Vol. 4 No. 21, September 2000
Reply to Wood
_Film-Philosophy_, vol. 4 no. 20, September 2000
I want to thank _Film-Philosophy_ for inviting me to respond to the review
of my book, _From Text to Hypertext_. I would also like to thank Aylish
Wood for what I see as a fair and thoughtful review overall. I think Wood
is correct in noting the ambivalence in the book regarding any judgement I
might have about the deconstructed subject, the book's expression of a
'tension between the sense of loss implied by the decentering and
fragmentation of the subject, versus the new possibilities that such a
process might provide'. I do see this as an immensely complicated problem,
opening up all sorts of possibilities and pitfalls, and, no doubt, various
sections of my book imply different evaluations. But I hope at least I've
effectively described how the problem of the subject and the issues related
to it arise from some specific works.
Let me respond to a couple specific points. Wood, in discussing my use of
twentieth-century theory in dealing with early painting, says:
'_The Wedding of Arnolfini_ was painted in the early Renaissance when ideas
about the individual were only coming into being. How appropriate is it,
then, to read this painting through late twentieth century ideas about
It seems to me that any theory that only worked when it was applied to
works by authors or artists who might be aware of the theory (who might
consciously or unconsciously incorporate the theory they knew) would be
compromised, so applying a theory to works that came into being prior to
the theory would be a necessary test of the theory's value. But also, it is
precisely the fact that works like _Arnolfini_ and _Christ Giving the Keys
to St Peter_ were painted at a time 'when ideas about the individual were
only coming into being' that makes them so interesting, at least to me.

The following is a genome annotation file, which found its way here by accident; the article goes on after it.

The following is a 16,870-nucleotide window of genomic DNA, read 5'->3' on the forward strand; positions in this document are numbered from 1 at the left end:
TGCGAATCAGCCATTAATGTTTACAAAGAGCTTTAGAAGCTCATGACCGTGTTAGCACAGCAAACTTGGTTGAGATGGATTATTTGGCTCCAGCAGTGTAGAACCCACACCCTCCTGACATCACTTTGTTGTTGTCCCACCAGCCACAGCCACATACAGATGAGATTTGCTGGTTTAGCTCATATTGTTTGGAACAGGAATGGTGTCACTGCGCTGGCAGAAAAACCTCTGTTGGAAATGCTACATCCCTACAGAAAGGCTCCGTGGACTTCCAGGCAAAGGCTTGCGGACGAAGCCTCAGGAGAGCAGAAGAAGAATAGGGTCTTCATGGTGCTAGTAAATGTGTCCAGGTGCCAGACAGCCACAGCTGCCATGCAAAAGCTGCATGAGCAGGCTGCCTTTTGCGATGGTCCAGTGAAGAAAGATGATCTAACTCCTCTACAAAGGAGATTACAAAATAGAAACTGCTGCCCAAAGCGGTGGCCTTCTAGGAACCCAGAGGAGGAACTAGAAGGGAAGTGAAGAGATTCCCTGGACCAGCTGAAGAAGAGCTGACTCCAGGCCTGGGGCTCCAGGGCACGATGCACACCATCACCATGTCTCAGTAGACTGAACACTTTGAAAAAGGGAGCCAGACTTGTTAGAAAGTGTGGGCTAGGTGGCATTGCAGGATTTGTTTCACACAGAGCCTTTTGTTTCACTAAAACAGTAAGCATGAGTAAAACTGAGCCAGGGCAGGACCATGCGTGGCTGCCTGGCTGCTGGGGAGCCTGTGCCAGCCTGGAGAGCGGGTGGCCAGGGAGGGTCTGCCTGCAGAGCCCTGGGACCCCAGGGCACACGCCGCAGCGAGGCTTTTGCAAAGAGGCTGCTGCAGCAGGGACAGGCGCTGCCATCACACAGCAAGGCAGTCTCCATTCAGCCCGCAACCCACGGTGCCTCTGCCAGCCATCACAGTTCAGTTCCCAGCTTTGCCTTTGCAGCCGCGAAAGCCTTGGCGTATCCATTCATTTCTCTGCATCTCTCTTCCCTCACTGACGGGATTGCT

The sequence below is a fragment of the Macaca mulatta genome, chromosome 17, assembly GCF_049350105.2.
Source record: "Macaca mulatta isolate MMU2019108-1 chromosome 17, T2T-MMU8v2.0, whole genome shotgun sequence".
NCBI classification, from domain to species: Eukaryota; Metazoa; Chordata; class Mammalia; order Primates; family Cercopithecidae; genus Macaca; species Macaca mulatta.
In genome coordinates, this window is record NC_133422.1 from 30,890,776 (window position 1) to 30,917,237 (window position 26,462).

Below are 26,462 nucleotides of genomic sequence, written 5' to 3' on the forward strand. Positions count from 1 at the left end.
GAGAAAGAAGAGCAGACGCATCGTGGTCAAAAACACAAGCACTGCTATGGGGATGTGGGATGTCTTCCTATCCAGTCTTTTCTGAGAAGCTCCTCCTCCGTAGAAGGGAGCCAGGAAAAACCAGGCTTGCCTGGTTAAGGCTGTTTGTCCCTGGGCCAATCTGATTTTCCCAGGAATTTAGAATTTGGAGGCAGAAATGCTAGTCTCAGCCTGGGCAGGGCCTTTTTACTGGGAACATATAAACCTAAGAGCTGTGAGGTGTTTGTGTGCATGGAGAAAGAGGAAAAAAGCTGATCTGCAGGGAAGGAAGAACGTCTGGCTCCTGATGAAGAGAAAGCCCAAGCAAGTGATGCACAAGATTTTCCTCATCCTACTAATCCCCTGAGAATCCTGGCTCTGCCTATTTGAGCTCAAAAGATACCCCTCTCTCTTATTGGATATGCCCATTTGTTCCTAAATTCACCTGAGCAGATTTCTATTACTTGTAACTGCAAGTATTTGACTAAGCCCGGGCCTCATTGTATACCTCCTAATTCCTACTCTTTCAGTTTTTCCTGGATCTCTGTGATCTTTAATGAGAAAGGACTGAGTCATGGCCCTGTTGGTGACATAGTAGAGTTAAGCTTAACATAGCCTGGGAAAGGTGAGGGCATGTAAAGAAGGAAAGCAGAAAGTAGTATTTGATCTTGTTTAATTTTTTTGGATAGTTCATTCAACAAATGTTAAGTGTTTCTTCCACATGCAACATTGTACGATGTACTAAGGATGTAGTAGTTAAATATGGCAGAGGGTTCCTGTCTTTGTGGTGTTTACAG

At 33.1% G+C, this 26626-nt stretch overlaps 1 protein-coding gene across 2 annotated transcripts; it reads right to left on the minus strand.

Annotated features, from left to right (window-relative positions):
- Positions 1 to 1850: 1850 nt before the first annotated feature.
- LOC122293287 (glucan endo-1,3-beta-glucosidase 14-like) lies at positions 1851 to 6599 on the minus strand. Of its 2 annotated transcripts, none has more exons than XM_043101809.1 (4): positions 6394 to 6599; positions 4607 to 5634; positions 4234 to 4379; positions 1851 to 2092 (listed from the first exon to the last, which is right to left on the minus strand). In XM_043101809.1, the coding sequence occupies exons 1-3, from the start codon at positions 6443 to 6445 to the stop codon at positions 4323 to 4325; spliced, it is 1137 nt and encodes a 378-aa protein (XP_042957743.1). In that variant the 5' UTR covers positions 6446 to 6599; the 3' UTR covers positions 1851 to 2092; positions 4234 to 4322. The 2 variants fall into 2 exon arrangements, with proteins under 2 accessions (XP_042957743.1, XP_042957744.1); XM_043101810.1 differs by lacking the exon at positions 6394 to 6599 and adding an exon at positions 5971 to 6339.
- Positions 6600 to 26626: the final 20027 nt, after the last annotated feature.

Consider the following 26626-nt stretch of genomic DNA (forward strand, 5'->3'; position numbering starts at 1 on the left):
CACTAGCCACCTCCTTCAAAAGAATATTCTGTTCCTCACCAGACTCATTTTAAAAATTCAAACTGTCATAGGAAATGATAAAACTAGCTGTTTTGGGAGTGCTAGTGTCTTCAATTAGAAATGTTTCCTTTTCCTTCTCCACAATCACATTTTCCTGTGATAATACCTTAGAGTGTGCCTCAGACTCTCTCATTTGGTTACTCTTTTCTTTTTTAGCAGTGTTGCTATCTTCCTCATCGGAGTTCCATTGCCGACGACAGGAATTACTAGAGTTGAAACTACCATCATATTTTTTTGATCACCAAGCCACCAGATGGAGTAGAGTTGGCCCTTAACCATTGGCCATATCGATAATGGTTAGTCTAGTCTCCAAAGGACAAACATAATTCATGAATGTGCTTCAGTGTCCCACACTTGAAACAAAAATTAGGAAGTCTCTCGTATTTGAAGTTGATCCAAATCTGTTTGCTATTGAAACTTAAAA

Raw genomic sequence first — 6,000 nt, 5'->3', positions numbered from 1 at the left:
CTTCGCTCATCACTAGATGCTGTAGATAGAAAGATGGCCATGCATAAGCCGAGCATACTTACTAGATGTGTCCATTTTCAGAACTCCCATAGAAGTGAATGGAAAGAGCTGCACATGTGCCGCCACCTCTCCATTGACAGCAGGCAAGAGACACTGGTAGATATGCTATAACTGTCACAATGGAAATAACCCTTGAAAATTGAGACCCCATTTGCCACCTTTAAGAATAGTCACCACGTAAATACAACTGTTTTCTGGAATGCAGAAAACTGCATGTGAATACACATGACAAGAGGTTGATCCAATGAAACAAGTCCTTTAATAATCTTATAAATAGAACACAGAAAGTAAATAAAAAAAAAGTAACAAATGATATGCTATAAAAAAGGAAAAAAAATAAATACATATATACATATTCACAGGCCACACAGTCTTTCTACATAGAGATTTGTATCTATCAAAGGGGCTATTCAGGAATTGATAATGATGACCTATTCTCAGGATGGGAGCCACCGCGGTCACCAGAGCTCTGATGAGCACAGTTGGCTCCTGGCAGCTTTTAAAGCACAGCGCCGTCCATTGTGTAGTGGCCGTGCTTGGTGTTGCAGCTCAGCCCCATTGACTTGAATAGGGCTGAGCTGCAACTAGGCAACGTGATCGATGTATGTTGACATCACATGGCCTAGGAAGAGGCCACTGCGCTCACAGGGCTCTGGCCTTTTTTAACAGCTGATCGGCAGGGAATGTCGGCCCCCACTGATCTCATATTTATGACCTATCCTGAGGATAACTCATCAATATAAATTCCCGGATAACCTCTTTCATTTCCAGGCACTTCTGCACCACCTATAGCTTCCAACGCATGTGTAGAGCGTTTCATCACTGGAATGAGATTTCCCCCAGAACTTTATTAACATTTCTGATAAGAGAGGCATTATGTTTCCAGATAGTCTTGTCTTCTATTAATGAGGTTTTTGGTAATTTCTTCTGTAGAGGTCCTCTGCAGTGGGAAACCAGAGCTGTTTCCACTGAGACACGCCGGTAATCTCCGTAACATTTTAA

These works show a kind of groping toward representing a coherent subject,
but they are also a little messy, a little incoherent in going about it.
Secondly, Wood is incorrect when claiming that Barbara Kruger's images 'are
directed towards the female viewer'. In fact, I state explicitly that the
gender of the individual addressed (the 'you' of her verbal slogans)
varies, though the gender addressed in the work I discuss most fully,
untitled but identified as _You Are Not Yourself_, is female (see p. 22).
Wood is right to imply that my claiming that the works 'are only directed
towards women' would be incorrect, but I never made such a sweeping claim.
There is the (implied) individual addressed by the verbal slogan, and there
is the real audience of Kruger's work. It would be most precise to state
that the gender of the individual addressed by the verbal slogans is
sometimes female, sometime male, though the audience of the work as a whole
would naturally include individuals of various sexes and genders. In other
words, the slogan 'You are not yourself' addresses a female; 'I am your
reservoir of poses' addresses a male. But both works (including both their
images and slogans) are going to be viewed by men and women.
I don't know about the gender category issue. I thought my section on
Kruger (pp. 19-25) brought out some of the complexities and instabilities
of gender categories, at least in relation to the category of woman.
Obviously more could be said about the instability of gender categories, a
lot more. Still, I don't think that it's quite accurate to suggest that I
don't even 'allud[e] to the difficulties of' such categories.
Thanks again for the review, which, in spite of these relatively minor
points, I thought was very much on target.
University of South Florida. USA
Copyright © _Film-Philosophy_ 2000
Silvio Gaggi, 'Reply to Wood', _Film-Philosophy_, vol. 4 no. 21, September
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